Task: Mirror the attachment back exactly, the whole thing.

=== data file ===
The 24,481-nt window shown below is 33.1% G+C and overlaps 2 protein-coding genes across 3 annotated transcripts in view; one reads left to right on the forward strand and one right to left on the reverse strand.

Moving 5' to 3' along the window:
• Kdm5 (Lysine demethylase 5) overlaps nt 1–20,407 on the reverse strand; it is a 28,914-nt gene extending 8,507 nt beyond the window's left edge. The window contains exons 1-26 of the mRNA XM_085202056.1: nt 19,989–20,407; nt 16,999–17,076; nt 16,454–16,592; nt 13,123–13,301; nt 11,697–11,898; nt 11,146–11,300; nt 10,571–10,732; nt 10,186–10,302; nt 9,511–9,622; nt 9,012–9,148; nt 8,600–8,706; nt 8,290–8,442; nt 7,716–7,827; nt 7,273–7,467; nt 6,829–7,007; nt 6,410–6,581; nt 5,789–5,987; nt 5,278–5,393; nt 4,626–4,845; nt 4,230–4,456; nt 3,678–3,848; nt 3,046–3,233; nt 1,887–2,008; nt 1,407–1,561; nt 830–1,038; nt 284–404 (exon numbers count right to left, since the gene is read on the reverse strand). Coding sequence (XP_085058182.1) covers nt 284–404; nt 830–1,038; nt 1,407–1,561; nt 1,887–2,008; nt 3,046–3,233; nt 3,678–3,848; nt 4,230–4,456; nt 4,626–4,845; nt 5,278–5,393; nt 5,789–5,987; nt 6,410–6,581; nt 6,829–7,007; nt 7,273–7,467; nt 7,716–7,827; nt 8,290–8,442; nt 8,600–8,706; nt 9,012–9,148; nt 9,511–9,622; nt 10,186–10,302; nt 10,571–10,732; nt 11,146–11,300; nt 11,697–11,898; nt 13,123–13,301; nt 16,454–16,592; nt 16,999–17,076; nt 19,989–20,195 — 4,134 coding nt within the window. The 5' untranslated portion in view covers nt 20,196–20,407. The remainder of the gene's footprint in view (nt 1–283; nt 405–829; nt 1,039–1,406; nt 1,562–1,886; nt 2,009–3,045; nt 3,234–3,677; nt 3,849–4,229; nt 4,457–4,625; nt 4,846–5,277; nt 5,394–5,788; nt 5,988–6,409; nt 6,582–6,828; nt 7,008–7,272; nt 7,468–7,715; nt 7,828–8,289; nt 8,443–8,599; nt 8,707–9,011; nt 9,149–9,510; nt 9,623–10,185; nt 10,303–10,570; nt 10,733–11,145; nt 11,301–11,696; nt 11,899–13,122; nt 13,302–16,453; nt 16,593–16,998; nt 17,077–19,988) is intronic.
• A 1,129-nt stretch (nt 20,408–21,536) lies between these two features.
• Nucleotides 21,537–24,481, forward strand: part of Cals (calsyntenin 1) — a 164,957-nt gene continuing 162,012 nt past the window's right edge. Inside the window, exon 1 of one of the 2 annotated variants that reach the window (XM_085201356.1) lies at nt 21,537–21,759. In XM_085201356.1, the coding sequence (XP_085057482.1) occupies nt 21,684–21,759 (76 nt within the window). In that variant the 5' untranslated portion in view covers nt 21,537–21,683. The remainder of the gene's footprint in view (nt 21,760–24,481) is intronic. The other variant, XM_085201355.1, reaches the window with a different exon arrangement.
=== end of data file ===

The 24,481-nt window shown below is 33.1% G+C and overlaps 2 protein-coding genes across 3 annotated transcripts in view; one reads left to right on the forward strand and one right to left on the reverse strand.

Moving 5' to 3' along the window:
• Kdm5 (Lysine demethylase 5) overlaps nt 1–20,407 on the reverse strand; it is a 28,914-nt gene extending 8,507 nt beyond the window's left edge. The window contains exons 1-26 of the mRNA XM_085202056.1: nt 19,989–20,407; nt 16,999–17,076; nt 16,454–16,592; nt 13,123–13,301; nt 11,697–11,898; nt 11,146–11,300; nt 10,571–10,732; nt 10,186–10,302; nt 9,511–9,622; nt 9,012–9,148; nt 8,600–8,706; nt 8,290–8,442; nt 7,716–7,827; nt 7,273–7,467; nt 6,829–7,007; nt 6,410–6,581; nt 5,789–5,987; nt 5,278–5,393; nt 4,626–4,845; nt 4,230–4,456; nt 3,678–3,848; nt 3,046–3,233; nt 1,887–2,008; nt 1,407–1,561; nt 830–1,038; nt 284–404 (exon numbers count right to left, since the gene is read on the reverse strand). Coding sequence (XP_085058182.1) covers nt 284–404; nt 830–1,038; nt 1,407–1,561; nt 1,887–2,008; nt 3,046–3,233; nt 3,678–3,848; nt 4,230–4,456; nt 4,626–4,845; nt 5,278–5,393; nt 5,789–5,987; nt 6,410–6,581; nt 6,829–7,007; nt 7,273–7,467; nt 7,716–7,827; nt 8,290–8,442; nt 8,600–8,706; nt 9,012–9,148; nt 9,511–9,622; nt 10,186–10,302; nt 10,571–10,732; nt 11,146–11,300; nt 11,697–11,898; nt 13,123–13,301; nt 16,454–16,592; nt 16,999–17,076; nt 19,989–20,195 — 4,134 coding nt within the window. The 5' untranslated portion in view covers nt 20,196–20,407. The remainder of the gene's footprint in view (nt 1–283; nt 405–829; nt 1,039–1,406; nt 1,562–1,886; nt 2,009–3,045; nt 3,234–3,677; nt 3,849–4,229; nt 4,457–4,625; nt 4,846–5,277; nt 5,394–5,788; nt 5,988–6,409; nt 6,582–6,828; nt 7,008–7,272; nt 7,468–7,715; nt 7,828–8,289; nt 8,443–8,599; nt 8,707–9,011; nt 9,149–9,510; nt 9,623–10,185; nt 10,303–10,570; nt 10,733–11,145; nt 11,301–11,696; nt 11,899–13,122; nt 13,302–16,453; nt 16,593–16,998; nt 17,077–19,988) is intronic.
• A 1,129-nt stretch (nt 20,408–21,536) lies between these two features.
• Nucleotides 21,537–24,481, forward strand: part of Cals (calsyntenin 1) — a 164,957-nt gene continuing 162,012 nt past the window's right edge. Inside the window, exon 1 of one of the 2 annotated variants that reach the window (XM_085201356.1) lies at nt 21,537–21,759. In XM_085201356.1, the coding sequence (XP_085057482.1) occupies nt 21,684–21,759 (76 nt within the window). In that variant the 5' untranslated portion in view covers nt 21,537–21,683. The remainder of the gene's footprint in view (nt 21,760–24,481) is intronic. The other variant, XM_085201355.1, reaches the window with a different exon arrangement.